Logging Worker Killed While Riding on Step of Skidder
Oregon Case Report: 05OR039
December 6, 2007
On October 20, 2005, an 18-year-old skidder operator at a logging site was killed when he fell off a moving skidder while riding as a passenger on an access step outside the cab. At the end of the workday, the operator and a coworker were responsible for fueling the chipper at the landing site, and were using a skidder to go to retrieve the fuel truck, located about 750 feet away up a dirt skid road. The operator rode on the step outside the cab - which is not intended for passengers - holding onto handrails on the door and rear of the cab for support. The skidder was running in second gear at half throttle on nearly level ground. The two skidder operators were talking during the ride, until the coworker noticed his passenger did not respond. The coworker discovered the operator lying in the road behind him, about three-quarters of the way to the fuel truck. The victim had been crushed by the right rear wheel of the skidder. The coworker alerted other workers onsite and basic first aid was attempted. The victim died at the scene shortly after the arrival of first responders from the local fire department.
This stock photo of a skidder model like the one in this incident shows the step outside the cab where the operator was standing to hitch a ride
- Never ride as a passenger on a machine unless an appropriate seat and operator restraint system is available.
- Employers must develop a formal training process for operators of mobile machinery, including written documentation and regular evaluation.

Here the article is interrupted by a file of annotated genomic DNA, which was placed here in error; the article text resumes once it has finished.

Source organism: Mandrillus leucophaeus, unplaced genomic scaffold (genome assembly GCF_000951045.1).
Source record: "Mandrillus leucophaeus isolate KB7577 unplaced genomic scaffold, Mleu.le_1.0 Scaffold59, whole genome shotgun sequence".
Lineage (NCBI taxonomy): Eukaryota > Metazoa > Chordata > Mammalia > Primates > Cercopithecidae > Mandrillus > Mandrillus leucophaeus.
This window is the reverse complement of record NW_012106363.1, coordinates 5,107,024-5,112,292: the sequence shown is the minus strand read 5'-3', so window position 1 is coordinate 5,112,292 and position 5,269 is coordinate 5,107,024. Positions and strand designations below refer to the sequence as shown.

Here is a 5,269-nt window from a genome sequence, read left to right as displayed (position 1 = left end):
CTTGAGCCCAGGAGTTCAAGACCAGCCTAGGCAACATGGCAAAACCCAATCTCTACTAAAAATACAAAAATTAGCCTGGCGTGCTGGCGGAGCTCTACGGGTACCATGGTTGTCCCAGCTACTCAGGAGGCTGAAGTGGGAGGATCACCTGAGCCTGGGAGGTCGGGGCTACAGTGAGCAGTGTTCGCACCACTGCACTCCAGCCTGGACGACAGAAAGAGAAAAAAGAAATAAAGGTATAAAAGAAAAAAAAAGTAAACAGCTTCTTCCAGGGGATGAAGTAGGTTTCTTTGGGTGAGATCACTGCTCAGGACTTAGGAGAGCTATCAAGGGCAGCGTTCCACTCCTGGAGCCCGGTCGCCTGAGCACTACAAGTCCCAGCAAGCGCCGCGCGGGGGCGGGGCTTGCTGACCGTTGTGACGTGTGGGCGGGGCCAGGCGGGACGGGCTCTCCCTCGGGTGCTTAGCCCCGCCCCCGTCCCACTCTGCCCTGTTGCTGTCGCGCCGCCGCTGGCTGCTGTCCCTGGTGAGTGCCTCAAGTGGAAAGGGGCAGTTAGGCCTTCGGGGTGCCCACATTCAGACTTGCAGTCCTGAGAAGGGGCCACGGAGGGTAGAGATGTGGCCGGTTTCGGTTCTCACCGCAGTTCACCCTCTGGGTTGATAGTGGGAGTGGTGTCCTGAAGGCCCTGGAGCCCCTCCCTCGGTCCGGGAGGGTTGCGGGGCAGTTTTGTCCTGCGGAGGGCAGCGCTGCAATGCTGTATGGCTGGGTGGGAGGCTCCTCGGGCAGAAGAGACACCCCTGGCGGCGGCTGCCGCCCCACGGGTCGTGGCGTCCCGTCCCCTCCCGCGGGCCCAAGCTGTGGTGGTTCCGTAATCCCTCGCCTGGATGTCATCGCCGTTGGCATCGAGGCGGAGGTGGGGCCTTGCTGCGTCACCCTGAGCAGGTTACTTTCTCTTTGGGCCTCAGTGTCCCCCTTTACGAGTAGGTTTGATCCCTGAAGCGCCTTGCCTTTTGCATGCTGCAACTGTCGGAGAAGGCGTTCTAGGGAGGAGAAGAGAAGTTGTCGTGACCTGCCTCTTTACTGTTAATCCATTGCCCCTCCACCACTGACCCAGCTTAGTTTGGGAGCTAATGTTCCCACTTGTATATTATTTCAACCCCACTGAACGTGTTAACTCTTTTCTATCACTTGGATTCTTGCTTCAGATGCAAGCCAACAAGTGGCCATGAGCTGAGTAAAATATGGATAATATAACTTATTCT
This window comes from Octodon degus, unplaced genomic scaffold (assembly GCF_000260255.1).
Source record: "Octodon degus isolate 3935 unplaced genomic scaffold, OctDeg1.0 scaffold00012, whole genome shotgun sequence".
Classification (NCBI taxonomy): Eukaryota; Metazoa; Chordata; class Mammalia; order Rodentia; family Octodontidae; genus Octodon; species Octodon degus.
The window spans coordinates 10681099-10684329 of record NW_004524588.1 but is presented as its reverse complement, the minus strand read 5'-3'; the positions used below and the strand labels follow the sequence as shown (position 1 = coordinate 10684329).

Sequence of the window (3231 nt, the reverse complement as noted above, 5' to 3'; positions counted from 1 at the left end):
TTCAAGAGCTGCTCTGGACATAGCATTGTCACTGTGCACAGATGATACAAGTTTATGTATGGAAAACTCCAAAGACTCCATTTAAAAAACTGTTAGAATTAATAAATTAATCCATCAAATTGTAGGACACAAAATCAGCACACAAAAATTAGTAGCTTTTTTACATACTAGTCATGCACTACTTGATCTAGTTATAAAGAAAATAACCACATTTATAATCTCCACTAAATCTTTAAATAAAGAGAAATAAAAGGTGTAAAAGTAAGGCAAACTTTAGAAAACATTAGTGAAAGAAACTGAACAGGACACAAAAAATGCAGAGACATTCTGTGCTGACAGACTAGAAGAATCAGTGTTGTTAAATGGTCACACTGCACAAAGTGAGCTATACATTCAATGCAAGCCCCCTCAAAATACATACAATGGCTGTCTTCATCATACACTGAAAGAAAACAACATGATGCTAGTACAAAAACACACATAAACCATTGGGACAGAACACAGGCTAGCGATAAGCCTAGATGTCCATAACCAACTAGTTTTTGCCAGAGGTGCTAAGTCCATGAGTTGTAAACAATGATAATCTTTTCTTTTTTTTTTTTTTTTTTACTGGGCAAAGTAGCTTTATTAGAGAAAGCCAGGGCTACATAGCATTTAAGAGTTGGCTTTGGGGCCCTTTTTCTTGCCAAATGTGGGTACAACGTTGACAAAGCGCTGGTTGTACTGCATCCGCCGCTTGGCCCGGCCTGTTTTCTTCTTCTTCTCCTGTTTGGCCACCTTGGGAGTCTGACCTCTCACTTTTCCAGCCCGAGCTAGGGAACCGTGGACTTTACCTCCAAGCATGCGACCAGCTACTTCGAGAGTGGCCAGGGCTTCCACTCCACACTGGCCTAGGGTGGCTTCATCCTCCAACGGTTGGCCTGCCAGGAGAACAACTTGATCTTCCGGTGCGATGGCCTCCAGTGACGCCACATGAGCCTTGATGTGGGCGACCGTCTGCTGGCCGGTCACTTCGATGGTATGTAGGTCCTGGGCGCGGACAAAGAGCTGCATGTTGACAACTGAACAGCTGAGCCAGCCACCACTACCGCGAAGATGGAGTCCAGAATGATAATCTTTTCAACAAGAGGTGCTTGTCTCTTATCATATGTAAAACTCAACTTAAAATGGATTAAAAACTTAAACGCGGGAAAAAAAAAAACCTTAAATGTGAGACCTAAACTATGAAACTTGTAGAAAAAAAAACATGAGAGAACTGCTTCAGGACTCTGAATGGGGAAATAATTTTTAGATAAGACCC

- Employers must demonstrate a commitment to safety and encourage employee participation.
On October 20, 2005, an 18-year-old skidder operator at a logging site was killed when he fell off a moving skidder while riding as a passenger outside the cab. OR-FACE received notification of the incident the following day from Oregon OSHA. This report is based on information in the Oregon OSHA report.
The company was hired to skid and chip about 500 acres of pre-cut lodge pole pine. Along with other machinery, the crew used two grapple skidders and a portable chipper for the operation. Four employees were onsite at the time of the incident.
According to Oregon OSHA, the company did not maintain several required elements of a safety and health program as described in the Oregon forest activities safety regulations. Lacking were monthly safety meetings, documented employee training on machinery, supervisor responsibilities, hazard identification and control, job site safety inspections, employee involvement, and evaluation of employee work practices.
The skidder operator had been trained to operate the skidder by the supervisor at the worksite, who was also his father. The operator had 3-4 months of experience on the equipment. The operator's coworker, operating a second skidder, was also 18 years old, and had about 1 year of experience operating a skidder. Riding on the access step outside the machine operators' cab was a common practice at the worksite.
On the day of the incident, the skidder operator arrived with the logging crew about 5:30 a.m. At the end of the day, about 4:30 p.m., he parked his skidder next to the portable chipper at the landing site. His final job was to fuel the machinery. The fuel truck was located about 750 feet away, up a 1% grade dirt skid road. He hitched a ride on a second skidder, operated by his coworker, to retrieve the truck and return to the landing site.
The operator rode on an access step outside the cab - which is not intended for passengers - holding onto handrails on the door and rear of the cab for support. The skidder was running in second gear at half throttle on nearly level ground. The two skidder operators were talking during the ride, until the coworker noticed his passenger did not respond. The coworker discovered the operator lying in the road behind him, about three-quarters of the way to the fuel truck. The victim had been crushed by the right rear wheel of the skidder. The coworker alerted other workers onsite and basic first aid was attempted. The victim died at the scene shortly after the arrival of first responders from the local fire department.